0

A bit of a hack-ish workaround, but you can typecast to str and use string.replace(",", ".") then cast back to float. Would love to comment on the other workaround answer instead, still need 2 more points... def giveResult(floatValue): if floatValue>0: a=(1000,5000,10000,15000,20000) for i in range(len(a)): product = str(a[i]/1000) ...


2

Ok, this is clearly an ArcGIS bug (as we've deduced in the comments on @ian's answer). Here's my attempt at a workaround, which assumes there can be either zero or one commas in the number (and therefore, as a result of the bug, you effectively pass the function either a single integer or a tuple of two integers): def giveResult(*args): floatValue = ...


2

I can see from your field name !DEAD_VOL_PER_HA_SPP1_125! that the field you are calculating is likely a float or integer type field. Assuming this is true, you cannot write a space or '' into a number-based field (e.g. return ''). Valid values for number-based fields include None or a numeric value. You will need to either create a new text field to ...


1

Edited: this expression relies on knowing the total (23) beforehand, but would be possible to calculate in the script, if needed. For the example series in the comments (3, 6, 5, 9) this expression returns 23, 20, 14, 9. total = 23 prev = 0 def cumsum(inc): global total global prev total -= prev prev = inc return total


0

Note that in your case you could also select by attribute "TESTFIELD"='0' (select by attribute), then update only those values with field calculator. If you have a vera large table and very few cases with "TESTFIELD"='0' , it could be faster.


3

The code should work, just add the colon after if statement and proper indentation: def RemoveNULLS(x, v): if x == '0': return v else: return x RemoveNULLS( !TESTFIELD!, !TESTFIELDBEREGNER!) Be careful with what data type used for the x (if it is an integer, you cannot use '0', should be 0).


1

You need a codeblock in your field calculator. The example below is with a Python parser total = 0 def cumsum(inc): global total total+=inc return total The first line initialize a variable to 0, then you define a function called cumsum with one argument. for the incrementation, you want your variable to be "global" that will keep incrementing the ...


0

You can compute the area using a right-click on a field > calculate geometry. Then you summarize your attribute table using the building name as a case field : you can then ask for the sum of the area. Finally, use a table join (join by attribute) the have the total area of each building, which you can copy if needed in a new field. If you don't have an ...


2

Lets start with the field calculator. it should look like these 2 screenshots. When I calculate fields inside of an Update cursor (update_cursor) it looks more like this. Here I have a SearchCursor (row is set to searchCursor.next) and an update Cursor (row2 is set to update_cursor.next). This is actually slightly different since I am using values in a ...


5

Here's a way to replace all the nulls with zeroes: import arcpy with arcpy.da.UpdateCursor(r"...gdb\test.gdb\test",["A", "B", "C"]) as cursor: for row in cursor: a_value = row[0] if row[0] else 0 # Use 0 when "A" is falsy b_value = row[1] if row[1] else 0 # Use 0 when "B" is falsy row[2] = a_value + b_value ...


3

Disabling the "on-the-fly" projection setting should yield you the correct results when performing analytics via the Field Calculator: Project > Project properties > CRS This bug has been known in early versions of QGIS but has mostly been resolved since QGIS 2.1.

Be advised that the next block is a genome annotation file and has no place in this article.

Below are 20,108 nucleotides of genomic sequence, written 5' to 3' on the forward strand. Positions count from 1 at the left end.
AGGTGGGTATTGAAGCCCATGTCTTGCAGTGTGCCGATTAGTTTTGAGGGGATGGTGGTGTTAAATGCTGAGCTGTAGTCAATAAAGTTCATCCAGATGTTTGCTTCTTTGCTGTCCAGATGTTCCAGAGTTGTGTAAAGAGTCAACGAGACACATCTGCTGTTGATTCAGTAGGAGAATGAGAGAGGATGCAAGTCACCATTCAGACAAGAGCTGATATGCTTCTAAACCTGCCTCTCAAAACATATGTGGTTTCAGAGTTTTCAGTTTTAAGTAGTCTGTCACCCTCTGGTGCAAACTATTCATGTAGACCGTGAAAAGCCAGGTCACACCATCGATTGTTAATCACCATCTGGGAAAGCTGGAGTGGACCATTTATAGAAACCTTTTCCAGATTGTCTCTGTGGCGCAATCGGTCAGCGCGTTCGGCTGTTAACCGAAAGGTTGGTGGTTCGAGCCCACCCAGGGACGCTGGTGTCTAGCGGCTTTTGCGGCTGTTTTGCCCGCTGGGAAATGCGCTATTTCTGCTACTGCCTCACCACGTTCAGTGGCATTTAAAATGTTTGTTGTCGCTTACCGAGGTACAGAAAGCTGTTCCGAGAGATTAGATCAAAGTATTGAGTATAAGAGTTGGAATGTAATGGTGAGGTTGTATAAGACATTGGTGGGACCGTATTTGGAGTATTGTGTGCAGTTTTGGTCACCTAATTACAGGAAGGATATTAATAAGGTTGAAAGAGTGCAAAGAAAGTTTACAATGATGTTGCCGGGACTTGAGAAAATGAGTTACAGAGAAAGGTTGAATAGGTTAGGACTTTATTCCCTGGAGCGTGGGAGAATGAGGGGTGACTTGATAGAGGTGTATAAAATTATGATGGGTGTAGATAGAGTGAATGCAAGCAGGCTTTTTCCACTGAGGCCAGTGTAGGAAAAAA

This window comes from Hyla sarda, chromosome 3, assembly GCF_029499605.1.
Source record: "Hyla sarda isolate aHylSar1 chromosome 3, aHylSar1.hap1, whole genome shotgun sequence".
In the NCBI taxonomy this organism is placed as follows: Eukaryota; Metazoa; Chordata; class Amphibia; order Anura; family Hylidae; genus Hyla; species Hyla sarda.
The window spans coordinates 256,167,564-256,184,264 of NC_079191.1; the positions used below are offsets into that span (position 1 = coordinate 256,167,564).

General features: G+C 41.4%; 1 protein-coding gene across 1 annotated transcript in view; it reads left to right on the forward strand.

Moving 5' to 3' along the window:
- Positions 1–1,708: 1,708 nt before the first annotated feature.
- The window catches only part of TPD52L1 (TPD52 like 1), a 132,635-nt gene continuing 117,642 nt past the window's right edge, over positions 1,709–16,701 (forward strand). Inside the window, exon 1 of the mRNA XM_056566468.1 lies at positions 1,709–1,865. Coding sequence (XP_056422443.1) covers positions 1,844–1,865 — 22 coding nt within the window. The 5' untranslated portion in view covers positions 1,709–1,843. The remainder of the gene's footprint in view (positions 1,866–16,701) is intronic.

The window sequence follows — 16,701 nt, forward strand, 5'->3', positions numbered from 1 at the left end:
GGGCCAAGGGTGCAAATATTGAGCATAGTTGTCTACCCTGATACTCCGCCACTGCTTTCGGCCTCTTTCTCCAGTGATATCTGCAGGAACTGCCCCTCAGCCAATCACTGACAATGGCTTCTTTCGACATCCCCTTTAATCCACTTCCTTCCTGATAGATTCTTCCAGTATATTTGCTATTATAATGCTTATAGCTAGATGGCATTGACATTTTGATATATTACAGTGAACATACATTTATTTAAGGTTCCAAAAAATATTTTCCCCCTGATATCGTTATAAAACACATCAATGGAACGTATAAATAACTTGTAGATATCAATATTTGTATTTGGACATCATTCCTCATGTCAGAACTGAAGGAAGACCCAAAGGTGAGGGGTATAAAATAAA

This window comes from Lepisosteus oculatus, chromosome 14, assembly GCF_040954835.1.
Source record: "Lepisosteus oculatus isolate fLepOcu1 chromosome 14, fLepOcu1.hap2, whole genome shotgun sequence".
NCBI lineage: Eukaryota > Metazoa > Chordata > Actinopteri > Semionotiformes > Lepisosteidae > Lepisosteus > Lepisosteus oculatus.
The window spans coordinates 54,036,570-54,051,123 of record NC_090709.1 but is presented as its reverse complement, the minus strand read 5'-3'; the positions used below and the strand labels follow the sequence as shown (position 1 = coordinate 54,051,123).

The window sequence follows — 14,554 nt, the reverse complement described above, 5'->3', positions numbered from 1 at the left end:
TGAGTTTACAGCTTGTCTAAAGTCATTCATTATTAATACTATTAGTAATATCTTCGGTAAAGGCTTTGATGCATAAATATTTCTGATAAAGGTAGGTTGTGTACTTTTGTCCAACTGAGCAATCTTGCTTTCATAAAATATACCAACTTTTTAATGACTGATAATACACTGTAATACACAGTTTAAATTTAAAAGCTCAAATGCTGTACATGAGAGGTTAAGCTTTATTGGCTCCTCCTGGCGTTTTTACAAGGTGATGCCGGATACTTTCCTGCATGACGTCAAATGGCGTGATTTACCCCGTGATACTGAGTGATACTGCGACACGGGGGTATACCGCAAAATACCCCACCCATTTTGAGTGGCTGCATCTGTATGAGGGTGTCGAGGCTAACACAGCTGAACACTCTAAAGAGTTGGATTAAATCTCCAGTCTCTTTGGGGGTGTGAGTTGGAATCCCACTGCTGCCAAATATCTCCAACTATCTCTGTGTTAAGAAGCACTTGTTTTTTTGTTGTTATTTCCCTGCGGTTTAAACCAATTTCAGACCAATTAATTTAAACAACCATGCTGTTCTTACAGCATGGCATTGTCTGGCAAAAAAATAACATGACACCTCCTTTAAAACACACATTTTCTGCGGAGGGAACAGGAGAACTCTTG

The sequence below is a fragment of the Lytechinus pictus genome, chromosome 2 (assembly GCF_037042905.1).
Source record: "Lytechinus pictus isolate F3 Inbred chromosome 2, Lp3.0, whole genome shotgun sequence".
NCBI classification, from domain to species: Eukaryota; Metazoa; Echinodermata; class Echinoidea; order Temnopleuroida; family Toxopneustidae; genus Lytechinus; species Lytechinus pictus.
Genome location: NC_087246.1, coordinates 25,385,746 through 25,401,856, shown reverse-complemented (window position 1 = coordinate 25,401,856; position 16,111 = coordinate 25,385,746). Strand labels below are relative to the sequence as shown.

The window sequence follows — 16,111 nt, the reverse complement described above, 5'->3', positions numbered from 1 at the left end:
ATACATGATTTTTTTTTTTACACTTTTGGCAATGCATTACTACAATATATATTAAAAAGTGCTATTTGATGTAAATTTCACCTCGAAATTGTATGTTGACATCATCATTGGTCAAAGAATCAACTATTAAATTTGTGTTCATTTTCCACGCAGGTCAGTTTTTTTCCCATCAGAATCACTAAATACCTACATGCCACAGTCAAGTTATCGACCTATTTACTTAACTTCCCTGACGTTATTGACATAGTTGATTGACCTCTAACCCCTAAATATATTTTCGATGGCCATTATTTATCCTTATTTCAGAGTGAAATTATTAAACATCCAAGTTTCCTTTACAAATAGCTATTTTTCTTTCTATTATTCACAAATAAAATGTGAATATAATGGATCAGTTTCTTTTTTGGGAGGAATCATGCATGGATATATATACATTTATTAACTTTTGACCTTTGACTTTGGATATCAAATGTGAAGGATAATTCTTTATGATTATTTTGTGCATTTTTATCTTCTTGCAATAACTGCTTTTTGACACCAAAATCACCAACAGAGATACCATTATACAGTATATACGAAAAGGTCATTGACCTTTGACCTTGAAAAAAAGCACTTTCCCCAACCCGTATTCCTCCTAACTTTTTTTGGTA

6

If all your data matches the format you posted, and all the numbers you want are in between the two dashes in the text (and those are the only dashes), you can use the split() method. Here's the code: def extractText (yourTextField): partialText = yourTextField.split("-") return partialText[1] That will split the input into 3 parts: the parts ...


9

What you are looking at is an Advanced Field Calculation. It's a little confusing because you're kind of referencing it backwards. If you right-click on a field in an attribute table and select the field calculator, you'll notice an option in the field calculator window to change the parser to Python as well as a check box named 'Show Code Block'. When ...


0

I wanted to provide another alternative to my previous answer I am more of a fan of using the python interactive window and an UpdateCursor for most of my attribute table changes. When I wrote my above answer, I wrote it in the interactive window and translated it to the field calculator. My interactive code was: replaceList = ["DRG", "2014"] ...


1

I am assuming you mean field value that needs changed and not your layer name since you mentioned Field Calculator Same logic could be applied in a script for actual layer names too though Ok.. I understand you and have it down. (1) Make sure your parser is marked for python. (2) In the Pre-Logic Script Code: def customReplace(fieldValue): repList = ...


2

I am not completely sure to understand the aim of your script, but here are some comments def customReplace(fieldV): # you must indent after your def repList = ['-', ' ', '.'] #remove the ; rep = '_' b=fieldV for old in repList: #I guess you want to replace the values in replist b = b.replace(old, rep) #here you need return, not ...


0

I'm not sure what you're trying to do exactly. Is Layer supposed to be a feature class or shapefile, or a field? One, all the lines in the function should be indented. Two, you can't have a semicolon end a line. Three, Layer is probably a reserved word, don't use it. Four, repList isn't in Layer; that loop will either error out or give you unexpected ...